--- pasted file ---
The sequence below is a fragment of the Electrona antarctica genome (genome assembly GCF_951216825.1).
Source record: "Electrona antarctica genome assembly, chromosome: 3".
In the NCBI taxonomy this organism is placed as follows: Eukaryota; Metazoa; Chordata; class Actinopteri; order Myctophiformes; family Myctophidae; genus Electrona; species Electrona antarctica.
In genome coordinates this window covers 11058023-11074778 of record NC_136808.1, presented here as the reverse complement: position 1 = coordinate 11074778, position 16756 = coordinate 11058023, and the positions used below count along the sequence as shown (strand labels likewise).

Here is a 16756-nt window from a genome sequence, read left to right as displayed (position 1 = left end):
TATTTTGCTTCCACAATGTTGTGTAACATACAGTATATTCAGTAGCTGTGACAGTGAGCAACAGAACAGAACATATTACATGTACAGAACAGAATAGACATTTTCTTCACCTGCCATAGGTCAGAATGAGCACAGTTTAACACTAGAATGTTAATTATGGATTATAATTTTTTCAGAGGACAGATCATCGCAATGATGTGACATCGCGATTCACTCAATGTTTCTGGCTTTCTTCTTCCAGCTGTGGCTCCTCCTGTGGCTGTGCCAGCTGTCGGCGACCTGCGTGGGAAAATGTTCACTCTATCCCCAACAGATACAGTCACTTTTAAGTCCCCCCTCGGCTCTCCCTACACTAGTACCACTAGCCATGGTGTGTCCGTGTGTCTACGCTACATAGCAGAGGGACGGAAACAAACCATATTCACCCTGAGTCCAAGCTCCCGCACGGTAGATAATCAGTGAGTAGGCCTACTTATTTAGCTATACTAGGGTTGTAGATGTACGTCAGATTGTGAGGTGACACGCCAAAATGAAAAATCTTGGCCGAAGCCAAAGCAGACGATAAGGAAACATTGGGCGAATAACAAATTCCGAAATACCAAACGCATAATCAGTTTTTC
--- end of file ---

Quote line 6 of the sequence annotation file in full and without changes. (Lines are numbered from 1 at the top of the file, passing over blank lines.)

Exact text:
TATTTTGCTTCCACAATGTTGTGTAACATACAGTATATTCAGTAGCTGTGACAGTGAGCAACAGAACAGAACATATTACATGTACAGAACAGAATAGACATTTTCTTCACCTGCCATAGGTCAGAATGAGCACAGTTTAACACTAGAATGTTAATTATGGATTATAATTTTTTCAGAGGACAGATCATCGCAATGATGTGACATCGCGATTCACTCAATGTTTCTGGCTTTCTTCTTCCAGCTGTGGCTCCTCCTGTGGCTGTGCCAGCTGTCGGCGACCTGCGTGGGAAAATGTTCACTCTATCCCCAACAGATACAGTCACTTTTAAGTCCCCCCTCGGCTCTCCCTACACTAGTACCACTAGCCATGGTGTGTCCGTGTGTCTACGCTACATAGCAGAGGGACGGAAACAAACCATATTCACCCTGAGTCCAAGCTCCCGCACGGTAGATAATCAGTGAGTAGGCCTACTTATTTAGCTATACTAGGGTTGTAGATGTACGTCAGATTGTGAGGTGACACGCCAAAATGAAAAATCTTGGCCGAAGCCAAAGCAGACGATAAGGAAACATTGGGCGAATAACAAATTCCGAAATACCAAACGCATAATCAGTTTTTC